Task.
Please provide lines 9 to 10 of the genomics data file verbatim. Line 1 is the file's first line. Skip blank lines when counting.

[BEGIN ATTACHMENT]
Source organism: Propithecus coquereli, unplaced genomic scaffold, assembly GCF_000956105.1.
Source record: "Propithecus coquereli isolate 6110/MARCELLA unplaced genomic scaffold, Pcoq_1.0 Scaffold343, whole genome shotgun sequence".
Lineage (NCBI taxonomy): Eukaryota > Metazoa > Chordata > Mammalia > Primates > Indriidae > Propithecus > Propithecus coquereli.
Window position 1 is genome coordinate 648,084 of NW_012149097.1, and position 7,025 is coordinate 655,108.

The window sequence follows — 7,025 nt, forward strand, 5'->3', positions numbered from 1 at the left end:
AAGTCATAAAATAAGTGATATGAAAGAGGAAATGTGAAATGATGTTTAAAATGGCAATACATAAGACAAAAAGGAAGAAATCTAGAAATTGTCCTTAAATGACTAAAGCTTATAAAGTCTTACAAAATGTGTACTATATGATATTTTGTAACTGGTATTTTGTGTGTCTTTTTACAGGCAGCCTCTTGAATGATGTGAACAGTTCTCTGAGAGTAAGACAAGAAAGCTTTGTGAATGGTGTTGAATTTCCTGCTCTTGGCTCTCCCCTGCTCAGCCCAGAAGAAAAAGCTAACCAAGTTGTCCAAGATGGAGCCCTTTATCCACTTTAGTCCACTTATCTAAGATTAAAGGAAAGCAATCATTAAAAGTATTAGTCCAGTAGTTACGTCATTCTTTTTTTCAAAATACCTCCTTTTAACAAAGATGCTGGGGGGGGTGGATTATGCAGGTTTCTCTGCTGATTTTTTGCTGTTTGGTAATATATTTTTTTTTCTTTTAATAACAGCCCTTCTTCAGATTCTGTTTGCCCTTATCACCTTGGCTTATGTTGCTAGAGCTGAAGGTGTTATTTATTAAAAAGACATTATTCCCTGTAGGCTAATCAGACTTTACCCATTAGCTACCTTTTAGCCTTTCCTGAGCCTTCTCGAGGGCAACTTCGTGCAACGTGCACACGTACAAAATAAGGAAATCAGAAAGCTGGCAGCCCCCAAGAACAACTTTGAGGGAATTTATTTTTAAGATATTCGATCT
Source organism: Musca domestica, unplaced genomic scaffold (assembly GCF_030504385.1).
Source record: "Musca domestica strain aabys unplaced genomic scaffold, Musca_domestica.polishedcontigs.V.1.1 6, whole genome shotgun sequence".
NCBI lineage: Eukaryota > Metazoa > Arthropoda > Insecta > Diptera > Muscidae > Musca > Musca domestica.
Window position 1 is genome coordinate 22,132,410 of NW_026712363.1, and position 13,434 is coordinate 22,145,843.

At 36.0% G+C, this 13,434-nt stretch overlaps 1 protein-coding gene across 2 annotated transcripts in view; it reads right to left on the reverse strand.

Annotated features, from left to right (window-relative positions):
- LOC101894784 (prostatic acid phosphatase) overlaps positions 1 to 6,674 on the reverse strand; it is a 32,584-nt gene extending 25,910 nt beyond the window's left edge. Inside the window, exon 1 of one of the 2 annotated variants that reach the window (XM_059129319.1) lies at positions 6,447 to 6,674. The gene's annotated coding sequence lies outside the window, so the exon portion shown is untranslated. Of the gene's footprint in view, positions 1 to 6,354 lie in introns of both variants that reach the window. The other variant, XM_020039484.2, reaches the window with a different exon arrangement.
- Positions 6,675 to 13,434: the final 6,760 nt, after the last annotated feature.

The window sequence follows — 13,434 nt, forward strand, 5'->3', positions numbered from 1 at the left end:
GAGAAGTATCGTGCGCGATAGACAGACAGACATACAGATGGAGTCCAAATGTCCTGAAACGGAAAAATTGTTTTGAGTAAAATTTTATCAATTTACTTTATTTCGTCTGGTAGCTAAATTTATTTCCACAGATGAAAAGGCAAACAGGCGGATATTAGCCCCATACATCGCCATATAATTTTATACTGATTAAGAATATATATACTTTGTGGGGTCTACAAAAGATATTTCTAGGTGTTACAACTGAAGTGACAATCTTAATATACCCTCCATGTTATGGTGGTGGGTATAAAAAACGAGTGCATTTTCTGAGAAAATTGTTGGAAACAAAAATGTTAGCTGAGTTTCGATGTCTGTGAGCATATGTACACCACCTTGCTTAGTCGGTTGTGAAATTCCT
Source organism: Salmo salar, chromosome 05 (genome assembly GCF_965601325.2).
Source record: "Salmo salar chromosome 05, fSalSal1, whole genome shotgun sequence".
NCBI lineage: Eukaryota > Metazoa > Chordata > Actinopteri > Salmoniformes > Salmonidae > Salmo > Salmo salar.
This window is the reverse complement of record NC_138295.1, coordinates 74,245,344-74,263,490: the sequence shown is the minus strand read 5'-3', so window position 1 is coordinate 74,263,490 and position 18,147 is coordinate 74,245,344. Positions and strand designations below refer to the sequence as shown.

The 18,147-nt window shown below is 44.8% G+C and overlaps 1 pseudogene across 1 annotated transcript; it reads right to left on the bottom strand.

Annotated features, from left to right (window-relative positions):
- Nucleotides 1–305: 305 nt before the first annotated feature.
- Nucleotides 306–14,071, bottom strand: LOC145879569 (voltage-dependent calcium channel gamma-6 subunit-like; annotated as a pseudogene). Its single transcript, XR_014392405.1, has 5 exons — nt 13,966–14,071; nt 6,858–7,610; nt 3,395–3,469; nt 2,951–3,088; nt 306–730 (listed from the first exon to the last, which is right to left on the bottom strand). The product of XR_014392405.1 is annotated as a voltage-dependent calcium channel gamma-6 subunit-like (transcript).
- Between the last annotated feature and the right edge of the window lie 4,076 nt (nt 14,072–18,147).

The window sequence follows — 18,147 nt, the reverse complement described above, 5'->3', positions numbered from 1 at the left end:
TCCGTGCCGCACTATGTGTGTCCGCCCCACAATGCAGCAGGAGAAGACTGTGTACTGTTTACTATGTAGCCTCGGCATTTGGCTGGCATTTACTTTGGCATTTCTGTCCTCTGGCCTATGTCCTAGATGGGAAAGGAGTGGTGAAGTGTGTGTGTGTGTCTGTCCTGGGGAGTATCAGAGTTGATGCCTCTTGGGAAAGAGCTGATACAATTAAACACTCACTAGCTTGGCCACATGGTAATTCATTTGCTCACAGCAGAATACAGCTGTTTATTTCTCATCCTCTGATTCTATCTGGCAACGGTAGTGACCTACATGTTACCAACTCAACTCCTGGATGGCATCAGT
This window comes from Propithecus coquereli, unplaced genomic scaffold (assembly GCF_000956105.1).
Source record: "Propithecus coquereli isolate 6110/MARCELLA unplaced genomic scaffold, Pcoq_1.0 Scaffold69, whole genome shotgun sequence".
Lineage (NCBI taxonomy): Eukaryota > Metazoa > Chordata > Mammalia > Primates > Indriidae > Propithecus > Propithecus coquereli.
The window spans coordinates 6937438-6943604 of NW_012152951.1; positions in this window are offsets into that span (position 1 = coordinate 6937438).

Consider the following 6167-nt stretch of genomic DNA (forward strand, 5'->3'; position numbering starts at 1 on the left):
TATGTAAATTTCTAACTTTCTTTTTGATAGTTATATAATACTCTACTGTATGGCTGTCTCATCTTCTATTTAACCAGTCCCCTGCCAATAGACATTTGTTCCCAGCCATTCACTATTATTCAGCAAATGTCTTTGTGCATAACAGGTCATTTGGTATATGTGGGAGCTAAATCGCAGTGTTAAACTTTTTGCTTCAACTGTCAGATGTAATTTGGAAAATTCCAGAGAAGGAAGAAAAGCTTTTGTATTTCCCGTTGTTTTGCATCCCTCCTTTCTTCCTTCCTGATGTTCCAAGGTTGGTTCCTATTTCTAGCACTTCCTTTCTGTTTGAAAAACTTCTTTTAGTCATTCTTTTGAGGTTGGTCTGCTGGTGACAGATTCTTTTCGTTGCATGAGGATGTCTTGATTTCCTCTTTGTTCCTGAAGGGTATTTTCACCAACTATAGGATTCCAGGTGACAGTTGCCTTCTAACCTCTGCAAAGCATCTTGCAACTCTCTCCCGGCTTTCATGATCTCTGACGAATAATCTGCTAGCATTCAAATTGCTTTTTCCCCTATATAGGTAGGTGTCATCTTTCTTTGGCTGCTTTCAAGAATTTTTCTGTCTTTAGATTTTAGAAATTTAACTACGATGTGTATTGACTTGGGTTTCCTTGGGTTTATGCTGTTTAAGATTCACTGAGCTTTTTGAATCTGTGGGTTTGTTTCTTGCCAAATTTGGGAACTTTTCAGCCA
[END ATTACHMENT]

NCBI lineage: Eukaryota > Metazoa > Arthropoda > Insecta > Diptera > Muscidae > Musca > Musca domestica.
Window position 1 is genome coordinate 22,132,410 of NW_026712363.1, and position 13,434 is coordinate 22,145,843.